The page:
The three language formula has not been implemented effectively all over the country. Different States interpreted this formula in different ways and as a result its implementation has been uneven. In many cases, the formula has become 3 +/-1 formula. For the speaker of (linguistic) minority languages the three language formula became a four language formula as they had to learn their mother tongue, the dominant regional language, English and Hindi. In many of the Hindi speaking States Sanskrit became the third language instead of any modern Indian language (preferably south Indian language), whereas the non-Hindi speaking State such as Tamil Nadu operates through a two language formula (Tamil and English). Some boards/institutions permit even European/ foreign languages like Spanish, French and German in place of Hindi or Sanskrit. Only some States accepted the three language formula in principle while other made some adjustments and some changed to an extent that it became impossible to implement it. Now, the question is how far is this Three Language Formula implemented in letter and spirit? And how far is this practicable? Many of the States, except Tamilnadu, have accepted the Three Language Formula in principle. Some States have made marginal adjustments such as the class from which a particular language has to be introduced, or the number of years a language has to be taught, whereas some States have made drastic changes making the formula totally crippled and impossible to be implemented. To have a look on a data for comparing of TLF in different states / UT’s go to (Vihwanathan 2001 )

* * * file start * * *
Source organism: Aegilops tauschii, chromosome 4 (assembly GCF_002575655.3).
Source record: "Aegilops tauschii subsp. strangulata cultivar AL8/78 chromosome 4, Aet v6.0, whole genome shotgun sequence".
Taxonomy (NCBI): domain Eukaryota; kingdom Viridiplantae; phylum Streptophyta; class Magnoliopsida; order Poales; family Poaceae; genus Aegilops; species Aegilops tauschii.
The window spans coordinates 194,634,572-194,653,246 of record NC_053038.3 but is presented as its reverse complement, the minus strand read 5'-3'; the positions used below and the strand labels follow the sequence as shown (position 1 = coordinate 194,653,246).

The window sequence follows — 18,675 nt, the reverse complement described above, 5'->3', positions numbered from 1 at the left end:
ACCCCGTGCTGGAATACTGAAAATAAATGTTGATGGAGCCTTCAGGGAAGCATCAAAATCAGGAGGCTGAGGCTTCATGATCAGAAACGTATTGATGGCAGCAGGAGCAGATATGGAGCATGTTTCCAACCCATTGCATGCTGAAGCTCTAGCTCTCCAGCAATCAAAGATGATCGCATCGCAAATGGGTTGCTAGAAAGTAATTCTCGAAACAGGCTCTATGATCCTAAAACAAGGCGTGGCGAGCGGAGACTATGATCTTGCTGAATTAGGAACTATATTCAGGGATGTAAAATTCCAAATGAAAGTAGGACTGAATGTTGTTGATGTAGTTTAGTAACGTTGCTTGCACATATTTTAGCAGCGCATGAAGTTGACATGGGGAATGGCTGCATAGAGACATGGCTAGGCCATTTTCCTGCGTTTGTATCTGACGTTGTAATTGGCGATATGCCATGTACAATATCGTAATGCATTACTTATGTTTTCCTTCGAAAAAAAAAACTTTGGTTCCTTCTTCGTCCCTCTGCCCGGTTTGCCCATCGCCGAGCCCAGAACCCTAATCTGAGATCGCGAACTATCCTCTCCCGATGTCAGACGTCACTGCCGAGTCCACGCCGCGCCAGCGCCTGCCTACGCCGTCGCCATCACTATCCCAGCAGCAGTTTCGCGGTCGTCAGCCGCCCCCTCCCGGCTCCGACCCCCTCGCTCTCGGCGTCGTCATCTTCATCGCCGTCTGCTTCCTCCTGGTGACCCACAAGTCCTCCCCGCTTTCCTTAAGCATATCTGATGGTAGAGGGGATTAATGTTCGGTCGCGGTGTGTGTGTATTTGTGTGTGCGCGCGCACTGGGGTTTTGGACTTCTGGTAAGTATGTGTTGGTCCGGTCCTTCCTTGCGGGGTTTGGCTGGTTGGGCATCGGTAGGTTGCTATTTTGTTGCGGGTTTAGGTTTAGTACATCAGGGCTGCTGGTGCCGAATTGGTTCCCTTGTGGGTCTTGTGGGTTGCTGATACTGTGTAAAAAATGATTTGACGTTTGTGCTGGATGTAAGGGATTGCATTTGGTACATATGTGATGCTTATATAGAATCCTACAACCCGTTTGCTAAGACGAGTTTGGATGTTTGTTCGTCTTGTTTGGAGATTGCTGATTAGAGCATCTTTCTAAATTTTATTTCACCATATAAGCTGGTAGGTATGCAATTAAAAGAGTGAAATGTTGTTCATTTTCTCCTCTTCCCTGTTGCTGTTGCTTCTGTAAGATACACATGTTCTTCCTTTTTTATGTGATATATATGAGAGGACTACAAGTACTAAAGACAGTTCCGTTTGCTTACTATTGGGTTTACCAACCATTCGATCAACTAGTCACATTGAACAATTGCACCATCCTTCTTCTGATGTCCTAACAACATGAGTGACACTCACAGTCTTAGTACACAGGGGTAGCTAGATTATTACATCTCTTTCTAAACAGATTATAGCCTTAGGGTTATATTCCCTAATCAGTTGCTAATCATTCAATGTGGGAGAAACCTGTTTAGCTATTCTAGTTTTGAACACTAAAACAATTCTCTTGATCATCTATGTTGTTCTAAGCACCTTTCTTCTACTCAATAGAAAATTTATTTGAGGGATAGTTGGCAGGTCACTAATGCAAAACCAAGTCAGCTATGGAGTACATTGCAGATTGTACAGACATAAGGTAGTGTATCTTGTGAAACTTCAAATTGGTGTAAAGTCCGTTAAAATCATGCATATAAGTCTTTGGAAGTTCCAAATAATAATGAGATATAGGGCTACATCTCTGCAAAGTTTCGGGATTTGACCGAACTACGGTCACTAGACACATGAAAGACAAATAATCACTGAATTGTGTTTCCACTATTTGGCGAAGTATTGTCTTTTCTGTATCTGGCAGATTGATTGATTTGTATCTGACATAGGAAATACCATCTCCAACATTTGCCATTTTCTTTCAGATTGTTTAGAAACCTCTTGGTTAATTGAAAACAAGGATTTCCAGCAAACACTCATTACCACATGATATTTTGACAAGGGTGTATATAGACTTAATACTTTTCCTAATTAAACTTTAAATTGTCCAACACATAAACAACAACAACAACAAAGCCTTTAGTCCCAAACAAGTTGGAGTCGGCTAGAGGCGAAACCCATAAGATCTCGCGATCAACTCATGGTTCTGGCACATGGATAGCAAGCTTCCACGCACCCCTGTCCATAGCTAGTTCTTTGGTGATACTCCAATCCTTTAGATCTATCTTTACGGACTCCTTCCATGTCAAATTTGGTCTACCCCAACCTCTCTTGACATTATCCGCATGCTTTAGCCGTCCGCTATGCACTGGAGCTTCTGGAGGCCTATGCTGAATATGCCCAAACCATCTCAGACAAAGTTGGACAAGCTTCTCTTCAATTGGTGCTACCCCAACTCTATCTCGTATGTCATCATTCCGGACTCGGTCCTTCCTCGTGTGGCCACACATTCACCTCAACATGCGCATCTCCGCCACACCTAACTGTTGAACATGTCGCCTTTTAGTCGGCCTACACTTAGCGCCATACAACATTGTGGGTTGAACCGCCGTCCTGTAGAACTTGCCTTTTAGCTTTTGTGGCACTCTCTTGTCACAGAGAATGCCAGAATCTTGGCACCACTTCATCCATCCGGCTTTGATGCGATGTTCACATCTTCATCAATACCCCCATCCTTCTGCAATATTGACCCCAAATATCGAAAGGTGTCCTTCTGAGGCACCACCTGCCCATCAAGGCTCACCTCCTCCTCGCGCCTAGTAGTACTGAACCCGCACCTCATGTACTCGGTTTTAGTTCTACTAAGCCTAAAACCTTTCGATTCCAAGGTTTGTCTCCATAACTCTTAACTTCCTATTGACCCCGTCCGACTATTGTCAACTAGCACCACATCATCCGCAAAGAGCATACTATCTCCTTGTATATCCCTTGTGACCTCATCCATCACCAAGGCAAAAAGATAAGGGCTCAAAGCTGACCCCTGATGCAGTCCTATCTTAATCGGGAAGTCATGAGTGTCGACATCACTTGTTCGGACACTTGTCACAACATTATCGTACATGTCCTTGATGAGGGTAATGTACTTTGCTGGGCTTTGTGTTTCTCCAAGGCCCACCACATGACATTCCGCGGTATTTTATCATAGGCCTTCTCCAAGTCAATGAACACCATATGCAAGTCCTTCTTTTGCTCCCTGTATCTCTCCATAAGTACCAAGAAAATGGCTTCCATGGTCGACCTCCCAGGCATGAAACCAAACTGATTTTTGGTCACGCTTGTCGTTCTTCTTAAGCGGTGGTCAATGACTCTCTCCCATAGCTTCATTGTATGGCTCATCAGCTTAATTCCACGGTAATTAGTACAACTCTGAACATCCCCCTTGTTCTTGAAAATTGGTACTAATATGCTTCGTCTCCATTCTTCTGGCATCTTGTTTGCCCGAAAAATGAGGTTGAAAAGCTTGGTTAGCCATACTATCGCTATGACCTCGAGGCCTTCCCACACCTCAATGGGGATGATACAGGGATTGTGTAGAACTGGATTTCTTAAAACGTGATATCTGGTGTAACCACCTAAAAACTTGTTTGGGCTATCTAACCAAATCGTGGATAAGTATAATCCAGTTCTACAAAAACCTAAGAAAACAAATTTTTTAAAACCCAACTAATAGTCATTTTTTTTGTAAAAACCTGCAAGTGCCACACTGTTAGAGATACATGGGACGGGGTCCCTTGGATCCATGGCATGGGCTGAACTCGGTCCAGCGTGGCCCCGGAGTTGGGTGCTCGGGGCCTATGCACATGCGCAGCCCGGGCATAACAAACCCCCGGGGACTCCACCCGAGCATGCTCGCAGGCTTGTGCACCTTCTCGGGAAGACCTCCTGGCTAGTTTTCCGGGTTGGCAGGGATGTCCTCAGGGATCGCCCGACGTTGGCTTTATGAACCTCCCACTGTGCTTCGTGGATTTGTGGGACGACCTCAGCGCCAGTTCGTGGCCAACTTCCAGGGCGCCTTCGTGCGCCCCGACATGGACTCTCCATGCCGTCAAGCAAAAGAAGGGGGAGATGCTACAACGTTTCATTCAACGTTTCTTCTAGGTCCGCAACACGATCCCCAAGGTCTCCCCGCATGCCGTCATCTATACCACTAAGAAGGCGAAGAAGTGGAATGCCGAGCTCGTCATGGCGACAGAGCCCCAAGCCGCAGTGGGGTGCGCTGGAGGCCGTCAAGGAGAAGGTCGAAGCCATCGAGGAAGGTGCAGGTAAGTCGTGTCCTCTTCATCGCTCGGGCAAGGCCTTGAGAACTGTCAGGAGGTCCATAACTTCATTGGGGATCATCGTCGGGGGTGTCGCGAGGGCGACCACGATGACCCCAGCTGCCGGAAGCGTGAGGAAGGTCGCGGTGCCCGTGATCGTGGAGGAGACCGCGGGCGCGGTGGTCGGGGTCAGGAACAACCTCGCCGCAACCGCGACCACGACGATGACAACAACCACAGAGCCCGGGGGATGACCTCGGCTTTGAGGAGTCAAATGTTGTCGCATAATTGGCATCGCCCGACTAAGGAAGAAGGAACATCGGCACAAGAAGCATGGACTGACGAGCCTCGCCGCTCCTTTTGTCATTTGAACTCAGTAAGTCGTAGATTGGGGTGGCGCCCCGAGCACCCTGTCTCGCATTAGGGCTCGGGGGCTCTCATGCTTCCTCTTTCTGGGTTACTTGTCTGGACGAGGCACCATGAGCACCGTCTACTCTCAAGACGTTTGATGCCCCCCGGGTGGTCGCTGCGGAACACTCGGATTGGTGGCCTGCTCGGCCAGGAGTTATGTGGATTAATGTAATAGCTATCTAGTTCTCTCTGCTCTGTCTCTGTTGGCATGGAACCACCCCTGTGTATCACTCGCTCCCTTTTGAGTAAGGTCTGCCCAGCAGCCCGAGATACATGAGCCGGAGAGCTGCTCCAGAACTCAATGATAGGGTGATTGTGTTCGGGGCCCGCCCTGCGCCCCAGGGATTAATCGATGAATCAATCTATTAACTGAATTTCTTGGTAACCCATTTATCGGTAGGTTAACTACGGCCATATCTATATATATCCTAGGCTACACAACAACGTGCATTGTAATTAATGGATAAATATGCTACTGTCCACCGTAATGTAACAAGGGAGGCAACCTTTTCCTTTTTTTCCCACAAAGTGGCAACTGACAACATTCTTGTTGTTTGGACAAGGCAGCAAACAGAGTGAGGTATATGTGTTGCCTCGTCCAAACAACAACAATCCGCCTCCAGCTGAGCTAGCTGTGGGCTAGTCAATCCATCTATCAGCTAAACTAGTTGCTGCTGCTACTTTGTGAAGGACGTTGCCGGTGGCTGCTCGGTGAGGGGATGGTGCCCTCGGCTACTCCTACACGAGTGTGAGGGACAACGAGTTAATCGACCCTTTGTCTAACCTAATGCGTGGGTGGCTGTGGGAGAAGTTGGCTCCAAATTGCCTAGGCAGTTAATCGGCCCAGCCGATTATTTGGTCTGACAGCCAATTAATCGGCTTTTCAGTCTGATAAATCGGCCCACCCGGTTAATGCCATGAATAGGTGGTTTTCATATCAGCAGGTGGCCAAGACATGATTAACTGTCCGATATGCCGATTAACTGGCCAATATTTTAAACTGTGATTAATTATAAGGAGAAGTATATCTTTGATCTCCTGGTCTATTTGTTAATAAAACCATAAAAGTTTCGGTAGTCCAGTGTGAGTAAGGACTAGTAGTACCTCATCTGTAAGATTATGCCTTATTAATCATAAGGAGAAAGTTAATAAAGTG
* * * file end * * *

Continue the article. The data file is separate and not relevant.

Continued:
The reasons for non-implementation of three language formula effectively could be:
a. It was not properly implemented as it was meant to be implemented. The southern states such as Pondicherry and Tamil Nadu and Tripura were not ready to teach Hindi and Hindi-speaking States did not include any south Indian language in their school curriculum.
b. The fear of heavy language load in the school curriculum.
c. All the languages are not being taught compulsorily at the secondary stage.
d. Duration for compulsory study of three languages varies.
e. To opt deliberately for the ‘dominant’ language that is more relevant in getting higher technical and professional education that enhances one’s market value; and, therefore, the ‘third language’ seems useless (e.g. Hindi in Non-Hindi state like Tamil Nadu follows Two Language Formula, as stated above).
f. The States, most often, do not have adequate resources for provision of additional language teachers and teaching -learning materials.
g. Due to the inability of the teacher to understand, speak and use the first or second language of the students.
h. Due to the incomplete, incompetent and ineffective training of the teacher so that they are not able to adapt the teaching learning material as per the requirement of the targeted learner and the target language.
i. Inability of the central and state government in creating educational, social, cultural and economic opportunities for minority and tribal languages.
î The lack of parental and community support and their involvement in creating a learning environment with one’s socio-cultural context.